This book has a great story. The descriptions and scenes pull you into
this comedians world which is written so well that you can imagine it clearly. There is humor, fear, passion, and suspense! I couldn’t put it down!
Tommy Martin is a well known Norwich-based stand-up comedian, struggling to connect with a teenage daughter who texts him from upstairs and still harbours resentment for the way he used her school play in his routine. He’s also trying to move on from the death of his wife – and his burgeoning relationship with a modern artist coincides with a series of strange, possibly supernatural events. This character-driven ghost story is built around a middle-aged hero whose pleasure centres are still suspended in the 90s and for whom a conventional horror story “haunting” mostly means coming to terms with his own parental shortcomings and his pent-up resentment at his late wife for not being around. It’s a story rich in humour, from Tommy’s frequent Googling of ear hair remover to an array of witty pop culture references name checking everyone from Paul Merton to John Waters. Its strongest moments tend to be the quietest, like Tommy’s realisation that he was always too busy honing his jokes to even pay attention to what his daughter’s favourite cereal is. The familiar haunting angle is punctuated with laughs (notably a reference to a key GHOSTBUSTERS scene), a foray into backward-talking David Lynch territory and a show-stopping fatality in an art gallery. Tommy, like all human beings, isn’t always likeable but Blissett’s empathetic characterisation is rich and authentic, and his journey pays off with a wrenching, ultimately moving emotional exorcism.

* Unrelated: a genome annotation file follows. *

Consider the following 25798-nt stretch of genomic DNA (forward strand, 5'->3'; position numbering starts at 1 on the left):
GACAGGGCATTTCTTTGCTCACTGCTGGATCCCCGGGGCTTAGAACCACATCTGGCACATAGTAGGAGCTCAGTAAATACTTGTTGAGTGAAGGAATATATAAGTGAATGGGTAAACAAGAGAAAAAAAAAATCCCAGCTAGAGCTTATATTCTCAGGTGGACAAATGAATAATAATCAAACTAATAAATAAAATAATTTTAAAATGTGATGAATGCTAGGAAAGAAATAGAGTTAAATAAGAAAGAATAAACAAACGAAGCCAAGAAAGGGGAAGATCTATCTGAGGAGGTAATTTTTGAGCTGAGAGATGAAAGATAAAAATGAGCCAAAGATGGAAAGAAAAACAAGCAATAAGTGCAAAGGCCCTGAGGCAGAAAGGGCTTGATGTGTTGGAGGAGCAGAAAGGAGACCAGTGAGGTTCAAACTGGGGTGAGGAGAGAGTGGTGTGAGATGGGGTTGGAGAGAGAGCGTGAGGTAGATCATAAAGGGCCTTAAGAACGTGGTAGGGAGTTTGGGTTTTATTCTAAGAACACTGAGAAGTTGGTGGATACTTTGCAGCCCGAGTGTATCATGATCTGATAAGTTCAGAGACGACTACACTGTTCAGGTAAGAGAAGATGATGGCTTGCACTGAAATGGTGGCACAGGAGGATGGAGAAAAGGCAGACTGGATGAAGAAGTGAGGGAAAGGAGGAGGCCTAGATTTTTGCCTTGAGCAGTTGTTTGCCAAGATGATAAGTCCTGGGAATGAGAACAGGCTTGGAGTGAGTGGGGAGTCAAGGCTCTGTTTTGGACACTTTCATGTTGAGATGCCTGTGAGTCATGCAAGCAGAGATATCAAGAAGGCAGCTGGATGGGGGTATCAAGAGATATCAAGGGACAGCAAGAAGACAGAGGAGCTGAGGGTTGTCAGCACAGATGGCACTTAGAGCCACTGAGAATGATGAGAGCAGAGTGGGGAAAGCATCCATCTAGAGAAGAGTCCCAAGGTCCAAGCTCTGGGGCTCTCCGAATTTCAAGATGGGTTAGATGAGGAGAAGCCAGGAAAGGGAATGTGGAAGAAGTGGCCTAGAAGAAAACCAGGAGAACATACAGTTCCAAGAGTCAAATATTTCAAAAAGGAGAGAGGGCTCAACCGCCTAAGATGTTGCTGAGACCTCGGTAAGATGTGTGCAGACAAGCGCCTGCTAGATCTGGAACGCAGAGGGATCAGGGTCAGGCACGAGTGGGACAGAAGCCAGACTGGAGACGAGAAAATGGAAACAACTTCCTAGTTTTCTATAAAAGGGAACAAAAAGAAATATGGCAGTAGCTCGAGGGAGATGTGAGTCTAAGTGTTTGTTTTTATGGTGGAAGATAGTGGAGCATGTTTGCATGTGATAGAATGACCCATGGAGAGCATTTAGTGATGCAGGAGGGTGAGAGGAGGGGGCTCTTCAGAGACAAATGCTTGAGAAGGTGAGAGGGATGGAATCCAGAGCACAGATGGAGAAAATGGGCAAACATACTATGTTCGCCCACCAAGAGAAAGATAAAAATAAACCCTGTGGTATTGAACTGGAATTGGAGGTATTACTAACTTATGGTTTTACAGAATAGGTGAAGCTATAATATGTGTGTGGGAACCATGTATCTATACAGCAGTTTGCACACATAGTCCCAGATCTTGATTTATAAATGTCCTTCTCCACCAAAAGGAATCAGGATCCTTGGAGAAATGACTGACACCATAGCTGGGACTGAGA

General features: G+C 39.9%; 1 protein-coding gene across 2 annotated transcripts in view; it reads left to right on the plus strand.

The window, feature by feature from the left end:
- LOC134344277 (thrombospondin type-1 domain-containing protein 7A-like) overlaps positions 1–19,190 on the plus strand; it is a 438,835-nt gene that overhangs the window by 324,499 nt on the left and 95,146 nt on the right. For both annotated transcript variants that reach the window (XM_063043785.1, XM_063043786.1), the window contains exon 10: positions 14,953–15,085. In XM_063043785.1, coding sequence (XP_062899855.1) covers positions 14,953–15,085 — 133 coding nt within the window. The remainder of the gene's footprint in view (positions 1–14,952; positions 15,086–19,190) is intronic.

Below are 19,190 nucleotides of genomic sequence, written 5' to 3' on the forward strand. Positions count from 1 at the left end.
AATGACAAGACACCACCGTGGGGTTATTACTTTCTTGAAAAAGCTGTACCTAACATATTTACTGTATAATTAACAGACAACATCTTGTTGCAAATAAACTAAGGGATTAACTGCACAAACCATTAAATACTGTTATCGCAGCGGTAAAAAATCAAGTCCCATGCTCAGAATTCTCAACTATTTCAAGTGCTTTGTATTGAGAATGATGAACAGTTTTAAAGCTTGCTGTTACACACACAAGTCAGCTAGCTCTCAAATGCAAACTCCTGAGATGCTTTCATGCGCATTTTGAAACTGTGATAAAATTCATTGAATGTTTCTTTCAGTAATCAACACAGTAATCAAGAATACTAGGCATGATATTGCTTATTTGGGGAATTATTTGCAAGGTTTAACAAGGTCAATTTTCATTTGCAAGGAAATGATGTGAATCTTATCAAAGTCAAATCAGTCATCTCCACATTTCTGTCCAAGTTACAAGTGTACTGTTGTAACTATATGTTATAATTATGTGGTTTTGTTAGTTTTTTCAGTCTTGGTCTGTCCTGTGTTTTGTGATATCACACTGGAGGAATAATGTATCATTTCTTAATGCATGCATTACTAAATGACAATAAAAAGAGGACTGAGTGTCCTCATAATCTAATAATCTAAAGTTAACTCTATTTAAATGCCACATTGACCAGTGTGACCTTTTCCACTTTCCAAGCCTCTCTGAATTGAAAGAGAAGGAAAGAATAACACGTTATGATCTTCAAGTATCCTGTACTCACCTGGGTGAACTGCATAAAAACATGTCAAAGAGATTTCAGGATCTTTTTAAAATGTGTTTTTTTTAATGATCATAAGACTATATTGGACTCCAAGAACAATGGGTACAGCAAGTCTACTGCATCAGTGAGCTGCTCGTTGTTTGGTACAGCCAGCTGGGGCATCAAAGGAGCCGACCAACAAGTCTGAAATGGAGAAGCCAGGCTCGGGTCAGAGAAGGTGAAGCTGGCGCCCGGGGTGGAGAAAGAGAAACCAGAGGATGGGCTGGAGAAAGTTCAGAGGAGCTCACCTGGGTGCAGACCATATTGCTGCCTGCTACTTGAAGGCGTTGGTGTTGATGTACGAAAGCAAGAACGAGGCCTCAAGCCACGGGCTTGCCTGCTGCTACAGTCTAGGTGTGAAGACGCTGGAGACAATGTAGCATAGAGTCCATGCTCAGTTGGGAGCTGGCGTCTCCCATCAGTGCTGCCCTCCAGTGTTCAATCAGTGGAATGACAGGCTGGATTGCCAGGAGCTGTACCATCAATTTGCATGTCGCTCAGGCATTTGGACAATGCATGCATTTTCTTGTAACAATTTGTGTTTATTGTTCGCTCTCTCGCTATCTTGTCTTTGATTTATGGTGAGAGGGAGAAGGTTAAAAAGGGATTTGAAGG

Matt again has managed to sweep you away with the characters of this book, in a similar way to Caitlin in “Until she Sings”
Tommy had me praying for his success, especially when getting further into the story.
I found myself hoping for a happy ending with Evelyn and Penny, and was so relieved when Rebecca came round near the end.
I would suggest that anyone wanting a really good read, that they should definitely invest in this book and Matts 1st book.
Laughing Boy tells the tale of a haunting. It takes the reader into the life of Tommy, and sees him having to pick open the scabbed-over wounds of the far from perfect marriage to his dead wife, Sophie, when she begins to interfere with Tommy’s blossoming new relationship with Evelyn. This takes place as he is also fighting to heal the rift between himself and his teenage daughter, Penny. As Sophie’s influence becomes more and more dangerous Tommy finds help from an unexpected source.
Story aside, Blissett’s writing speaks to every aspect of relationships. Not simply the honeymoon period of the new. Through Tommy’s eyes you will be rewarded (for that is exactly what it feels like) to explanations of the emotional roller coaster of a ride that old and new relationships can subject us to. Feelings you may have agonised over, in your own attempts to understand the confusion you felt during moments similar to Tommy’s, are explained in succinct, measured words.
‘A perfect Moebius strip of apologies…before one of us finds the courage to stop…the relief tinged with sadness.’
This is what Blissett does best. He writes with an open-wound elegance that leaves his readers purged. Like a literary blood-letting. Yes, there are a couple of not-so-polished places where the many cogs evident in professional publications are lacking, but these instances do not detract in any way from the story. In fact they highlight that you are witnessing the next step along a very determined development as a writer.